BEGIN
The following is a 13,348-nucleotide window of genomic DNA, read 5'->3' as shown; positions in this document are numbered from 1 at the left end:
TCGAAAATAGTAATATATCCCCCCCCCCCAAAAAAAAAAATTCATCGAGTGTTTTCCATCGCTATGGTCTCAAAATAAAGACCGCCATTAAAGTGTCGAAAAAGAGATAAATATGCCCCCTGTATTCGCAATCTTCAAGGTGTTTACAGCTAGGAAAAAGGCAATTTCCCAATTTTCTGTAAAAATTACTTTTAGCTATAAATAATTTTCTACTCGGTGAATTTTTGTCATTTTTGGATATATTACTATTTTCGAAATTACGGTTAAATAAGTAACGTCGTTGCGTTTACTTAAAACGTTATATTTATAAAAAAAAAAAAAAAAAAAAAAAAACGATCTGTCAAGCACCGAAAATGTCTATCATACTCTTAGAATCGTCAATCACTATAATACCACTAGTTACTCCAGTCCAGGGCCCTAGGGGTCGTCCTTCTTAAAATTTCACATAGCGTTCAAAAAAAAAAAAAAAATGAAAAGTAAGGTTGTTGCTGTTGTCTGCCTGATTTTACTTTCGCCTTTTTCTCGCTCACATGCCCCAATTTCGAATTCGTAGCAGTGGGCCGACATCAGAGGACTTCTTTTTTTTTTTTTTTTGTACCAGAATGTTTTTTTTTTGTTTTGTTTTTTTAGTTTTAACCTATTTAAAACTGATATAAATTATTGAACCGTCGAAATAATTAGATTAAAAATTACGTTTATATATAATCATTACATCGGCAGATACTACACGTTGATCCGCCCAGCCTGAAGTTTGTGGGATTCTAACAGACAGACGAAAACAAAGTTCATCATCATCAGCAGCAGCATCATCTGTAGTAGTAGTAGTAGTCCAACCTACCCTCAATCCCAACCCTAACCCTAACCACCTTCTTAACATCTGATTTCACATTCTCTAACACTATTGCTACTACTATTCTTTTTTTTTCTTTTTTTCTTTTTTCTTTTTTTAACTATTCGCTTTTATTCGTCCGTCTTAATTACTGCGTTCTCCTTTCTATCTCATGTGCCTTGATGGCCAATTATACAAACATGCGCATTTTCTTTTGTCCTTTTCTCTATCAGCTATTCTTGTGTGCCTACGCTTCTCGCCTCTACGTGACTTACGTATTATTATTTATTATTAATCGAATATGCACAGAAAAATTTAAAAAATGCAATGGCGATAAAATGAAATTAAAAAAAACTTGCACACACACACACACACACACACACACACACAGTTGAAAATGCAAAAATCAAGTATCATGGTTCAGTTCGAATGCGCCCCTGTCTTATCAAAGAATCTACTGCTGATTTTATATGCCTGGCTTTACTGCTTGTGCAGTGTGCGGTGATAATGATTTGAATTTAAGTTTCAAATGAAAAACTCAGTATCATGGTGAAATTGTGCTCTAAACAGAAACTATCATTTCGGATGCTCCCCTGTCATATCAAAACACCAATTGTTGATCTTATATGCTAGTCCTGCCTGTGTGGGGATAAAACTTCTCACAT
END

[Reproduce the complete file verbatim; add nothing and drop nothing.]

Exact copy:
The following is a 13,348-nucleotide window of genomic DNA, read 5'->3' as shown; positions in this document are numbered from 1 at the left end:
TCGAAAATAGTAATATATCCCCCCCCCCCAAAAAAAAAAATTCATCGAGTGTTTTCCATCGCTATGGTCTCAAAATAAAGACCGCCATTAAAGTGTCGAAAAAGAGATAAATATGCCCCCTGTATTCGCAATCTTCAAGGTGTTTACAGCTAGGAAAAAGGCAATTTCCCAATTTTCTGTAAAAATTACTTTTAGCTATAAATAATTTTCTACTCGGTGAATTTTTGTCATTTTTGGATATATTACTATTTTCGAAATTACGGTTAAATAAGTAACGTCGTTGCGTTTACTTAAAACGTTATATTTATAAAAAAAAAAAAAAAAAAAAAAAAACGATCTGTCAAGCACCGAAAATGTCTATCATACTCTTAGAATCGTCAATCACTATAATACCACTAGTTACTCCAGTCCAGGGCCCTAGGGGTCGTCCTTCTTAAAATTTCACATAGCGTTCAAAAAAAAAAAAAAAATGAAAAGTAAGGTTGTTGCTGTTGTCTGCCTGATTTTACTTTCGCCTTTTTCTCGCTCACATGCCCCAATTTCGAATTCGTAGCAGTGGGCCGACATCAGAGGACTTCTTTTTTTTTTTTTTTTGTACCAGAATGTTTTTTTTTTGTTTTGTTTTTTTAGTTTTAACCTATTTAAAACTGATATAAATTATTGAACCGTCGAAATAATTAGATTAAAAATTACGTTTATATATAATCATTACATCGGCAGATACTACACGTTGATCCGCCCAGCCTGAAGTTTGTGGGATTCTAACAGACAGACGAAAACAAAGTTCATCATCATCAGCAGCAGCATCATCTGTAGTAGTAGTAGTAGTCCAACCTACCCTCAATCCCAACCCTAACCCTAACCACCTTCTTAACATCTGATTTCACATTCTCTAACACTATTGCTACTACTATTCTTTTTTTTTCTTTTTTTCTTTTTTCTTTTTTTAACTATTCGCTTTTATTCGTCCGTCTTAATTACTGCGTTCTCCTTTCTATCTCATGTGCCTTGATGGCCAATTATACAAACATGCGCATTTTCTTTTGTCCTTTTCTCTATCAGCTATTCTTGTGTGCCTACGCTTCTCGCCTCTACGTGACTTACGTATTATTATTTATTATTAATCGAATATGCACAGAAAAATTTAAAAAATGCAATGGCGATAAAATGAAATTAAAAAAAACTTGCACACACACACACACACACACACACACACACAGTTGAAAATGCAAAAATCAAGTATCATGGTTCAGTTCGAATGCGCCCCTGTCTTATCAAAGAATCTACTGCTGATTTTATATGCCTGGCTTTACTGCTTGTGCAGTGTGCGGTGATAATGATTTGAATTTAAGTTTCAAATGAAAAACTCAGTATCATGGTGAAATTGTGCTCTAAACAGAAACTATCATTTCGGATGCTCCCCTGTCATATCAAAACACCAATTGTTGATCTTATATGCTAGTCCTGCCTGTGTGGGGATAAAACTTCTCACAT